Chimpanzees are an internationally protected species so when a man came to our gate selling one I feigned interest. Its’ mother had been shot for food and they hoped to make some good money selling the baby, which used to be a big business here. We know many of the people working to save chimps here and have been able to do our little bit for conservation by flying some rescued ones to orphanages when it has worked out with our schedule. It took a week of talking, but after long negotiations I convinced the chimp’s captors that not going to jail was the better option and they agreed to give her to me for immediate relocation to the Chimp Sanctuary. I gave them some Mosquito nets and a few things to “help them” for “feeding” the chimp for so long. Sakina looked to be healthy and she threw her arms around my neck and hugged me the first time we met.
The next step was to try to arrange a letter from the local person responsible authorizing me to transport the chimp to the orphanage in Bukavu. I had a lot of email correspondence from ICCN (Congo’s National Parks), about taking her, but no way to put the ever important official letterhead to it. In the past ICCN had spent $1000 on transporting a chimp so they knew the value of us helping for free. But getting hold of the local man in charge was also not working.
And now it was time to go. Since Sakina really likes our young worker, Philemond, he came with me to the airport, cuddling her on his lap and trying to keep her calm while we waited till what we thought was the last minute to put her in our little plastic dog-carrying box with its’ little metal wire door. I put it in and, closing all but one of the airplane’s windows so she would have fresh air, went off to check the weather along the route. I came back to the plane about 15 minutes later only to see Cadima, one of our MAF workers, trying to herd the chimp down the access road back to our office! He was too afraid to pick her up but was trying to keep her from running totally off. It had not taken long for Sakina to escape the dog box and the plane! And we were trying to keep a low profile. As I walked up to her she jumped into my arms muddy and clingy. Glad I had a jacket over my pilots shirt but the rest of me was muddy as well. I cleaned up the poo spread all over the back of the plane and got her back in the cage. She instantly started in on another escape attempt. I was taking a USB student family home and I could just imagine her getting out in-flight with 11 Africans on board, 7 of them young kids, so I tied the door in place using ropes all over the box. It still didn’t look chimp proof, so I put a cargo net around the whole box and clipped everything together with carabineers. Now I was getting happier.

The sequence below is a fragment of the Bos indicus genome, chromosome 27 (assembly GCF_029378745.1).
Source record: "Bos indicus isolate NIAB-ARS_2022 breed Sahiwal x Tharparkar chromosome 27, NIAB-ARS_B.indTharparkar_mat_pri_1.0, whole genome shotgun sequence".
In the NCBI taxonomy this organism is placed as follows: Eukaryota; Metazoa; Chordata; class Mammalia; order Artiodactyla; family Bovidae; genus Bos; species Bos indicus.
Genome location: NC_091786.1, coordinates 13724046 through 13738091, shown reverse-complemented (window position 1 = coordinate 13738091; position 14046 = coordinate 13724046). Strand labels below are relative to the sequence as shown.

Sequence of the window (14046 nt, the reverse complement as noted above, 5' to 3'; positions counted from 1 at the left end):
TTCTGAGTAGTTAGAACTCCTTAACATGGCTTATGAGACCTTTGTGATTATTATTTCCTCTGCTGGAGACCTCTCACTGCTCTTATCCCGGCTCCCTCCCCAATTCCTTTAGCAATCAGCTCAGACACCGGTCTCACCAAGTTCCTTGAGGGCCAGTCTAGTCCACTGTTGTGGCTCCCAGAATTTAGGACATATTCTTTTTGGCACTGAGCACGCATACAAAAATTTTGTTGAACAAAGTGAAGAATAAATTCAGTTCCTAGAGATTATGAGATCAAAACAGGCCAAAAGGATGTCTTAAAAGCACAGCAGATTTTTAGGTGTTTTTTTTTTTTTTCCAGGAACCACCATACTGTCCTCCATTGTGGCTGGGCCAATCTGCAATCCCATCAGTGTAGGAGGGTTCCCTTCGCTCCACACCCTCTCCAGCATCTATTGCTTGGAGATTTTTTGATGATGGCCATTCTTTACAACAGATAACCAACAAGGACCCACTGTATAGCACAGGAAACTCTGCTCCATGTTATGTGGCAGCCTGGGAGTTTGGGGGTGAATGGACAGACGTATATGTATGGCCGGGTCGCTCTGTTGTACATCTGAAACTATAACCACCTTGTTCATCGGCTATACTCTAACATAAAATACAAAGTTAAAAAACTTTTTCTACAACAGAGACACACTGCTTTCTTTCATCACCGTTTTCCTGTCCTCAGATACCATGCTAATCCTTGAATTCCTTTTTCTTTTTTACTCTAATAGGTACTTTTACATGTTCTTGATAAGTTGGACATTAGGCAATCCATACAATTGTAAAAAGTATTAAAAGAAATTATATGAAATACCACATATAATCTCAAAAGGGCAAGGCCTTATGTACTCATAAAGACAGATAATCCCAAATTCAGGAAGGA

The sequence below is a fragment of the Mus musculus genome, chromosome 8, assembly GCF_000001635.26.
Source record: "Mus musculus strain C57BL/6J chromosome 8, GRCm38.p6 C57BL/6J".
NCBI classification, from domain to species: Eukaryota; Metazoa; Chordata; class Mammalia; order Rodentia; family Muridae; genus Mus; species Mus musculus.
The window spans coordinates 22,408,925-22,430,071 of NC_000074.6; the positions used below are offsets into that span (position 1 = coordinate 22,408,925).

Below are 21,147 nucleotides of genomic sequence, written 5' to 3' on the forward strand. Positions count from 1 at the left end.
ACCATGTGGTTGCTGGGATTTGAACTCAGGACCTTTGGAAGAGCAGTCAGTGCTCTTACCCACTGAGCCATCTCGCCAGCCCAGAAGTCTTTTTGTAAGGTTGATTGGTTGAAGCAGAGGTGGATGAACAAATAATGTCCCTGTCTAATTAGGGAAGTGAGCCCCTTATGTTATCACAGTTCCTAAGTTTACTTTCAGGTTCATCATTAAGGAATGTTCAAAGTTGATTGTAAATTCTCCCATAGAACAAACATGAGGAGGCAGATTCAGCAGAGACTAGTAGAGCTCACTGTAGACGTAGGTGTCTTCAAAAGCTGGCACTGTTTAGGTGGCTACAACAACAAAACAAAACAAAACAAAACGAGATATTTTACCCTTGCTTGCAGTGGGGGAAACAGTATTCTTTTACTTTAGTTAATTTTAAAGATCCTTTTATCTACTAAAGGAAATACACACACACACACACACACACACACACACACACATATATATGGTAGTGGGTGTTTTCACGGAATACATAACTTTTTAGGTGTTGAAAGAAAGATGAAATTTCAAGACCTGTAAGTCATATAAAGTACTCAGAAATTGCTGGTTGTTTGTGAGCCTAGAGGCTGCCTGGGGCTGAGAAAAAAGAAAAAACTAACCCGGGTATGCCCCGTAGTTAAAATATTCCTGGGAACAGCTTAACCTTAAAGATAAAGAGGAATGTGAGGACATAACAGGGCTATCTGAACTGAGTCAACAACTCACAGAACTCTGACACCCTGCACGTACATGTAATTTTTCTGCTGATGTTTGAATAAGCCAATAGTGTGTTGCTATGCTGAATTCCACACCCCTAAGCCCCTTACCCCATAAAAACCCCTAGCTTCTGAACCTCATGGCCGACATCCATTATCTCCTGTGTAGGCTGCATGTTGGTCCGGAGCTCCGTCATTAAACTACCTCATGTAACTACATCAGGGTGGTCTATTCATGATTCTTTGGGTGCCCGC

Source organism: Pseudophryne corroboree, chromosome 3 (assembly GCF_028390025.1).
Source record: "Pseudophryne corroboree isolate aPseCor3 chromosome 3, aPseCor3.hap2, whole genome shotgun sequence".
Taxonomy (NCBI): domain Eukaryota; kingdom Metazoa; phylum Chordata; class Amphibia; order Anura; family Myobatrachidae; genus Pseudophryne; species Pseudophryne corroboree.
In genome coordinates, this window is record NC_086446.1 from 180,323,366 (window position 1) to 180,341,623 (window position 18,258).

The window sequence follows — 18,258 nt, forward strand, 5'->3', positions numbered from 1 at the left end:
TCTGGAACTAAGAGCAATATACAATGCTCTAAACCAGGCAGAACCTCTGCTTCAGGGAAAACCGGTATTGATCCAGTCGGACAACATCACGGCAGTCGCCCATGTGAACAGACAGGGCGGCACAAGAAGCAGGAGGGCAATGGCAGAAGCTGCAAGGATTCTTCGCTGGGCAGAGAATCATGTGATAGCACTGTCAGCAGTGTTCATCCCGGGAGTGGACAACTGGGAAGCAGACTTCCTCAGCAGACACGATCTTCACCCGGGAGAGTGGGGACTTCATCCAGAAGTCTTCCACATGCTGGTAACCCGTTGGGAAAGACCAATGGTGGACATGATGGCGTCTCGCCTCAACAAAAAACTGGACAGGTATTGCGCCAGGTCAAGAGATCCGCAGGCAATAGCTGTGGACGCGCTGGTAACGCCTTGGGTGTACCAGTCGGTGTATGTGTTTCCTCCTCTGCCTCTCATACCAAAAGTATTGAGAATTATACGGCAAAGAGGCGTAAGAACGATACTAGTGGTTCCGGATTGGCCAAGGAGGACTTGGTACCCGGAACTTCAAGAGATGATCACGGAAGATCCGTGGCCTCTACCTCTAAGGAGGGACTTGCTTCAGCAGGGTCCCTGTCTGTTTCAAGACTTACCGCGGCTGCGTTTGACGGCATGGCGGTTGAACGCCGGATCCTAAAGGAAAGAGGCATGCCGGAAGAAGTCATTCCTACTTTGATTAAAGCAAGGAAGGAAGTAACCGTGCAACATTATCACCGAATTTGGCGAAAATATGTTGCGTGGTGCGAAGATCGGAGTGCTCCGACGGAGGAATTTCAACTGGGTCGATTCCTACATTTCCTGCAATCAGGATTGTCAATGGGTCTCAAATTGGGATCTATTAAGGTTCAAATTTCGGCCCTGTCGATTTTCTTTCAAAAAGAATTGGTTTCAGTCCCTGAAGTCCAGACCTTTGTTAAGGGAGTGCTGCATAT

I had found out from the weather office that a storm was coming our way and if I didn’t leave soon we would be stuck here for a while. We had the ICCN people already waiting at the Bukavu airport to pick up the chimp, and Stan, our chief of maintenance, waiting for me to bring the plane to Kampala, Uganda to start a big inspection. But my passengers had a vehicle breakdown and they were only now getting to the airport. An hour and a half late! Not a good start to the day. With the rain along the way I was starting to get a bit tense. When we finally got in the air things began to feel better. I did have to go down low to get around the weather but we managed.
The National Parks man from Bukavu was there to meet the plane and Sakina went happily with him. He invited me to the Gorilla Park not far from the airport. I would love that but, since I can’t afford the $400- $600 to go visit gorillas like a tourist, it is good to have friends in the right places. Now this is getting more like Zimbabwe where I knew everybody.
After the blood-letting of paying all the taxes at the airport we were finally on our way to Entebbe, past the volcanoes by Goma and over many of the Great Lakes of Africa. Finally, a lovely day at the office.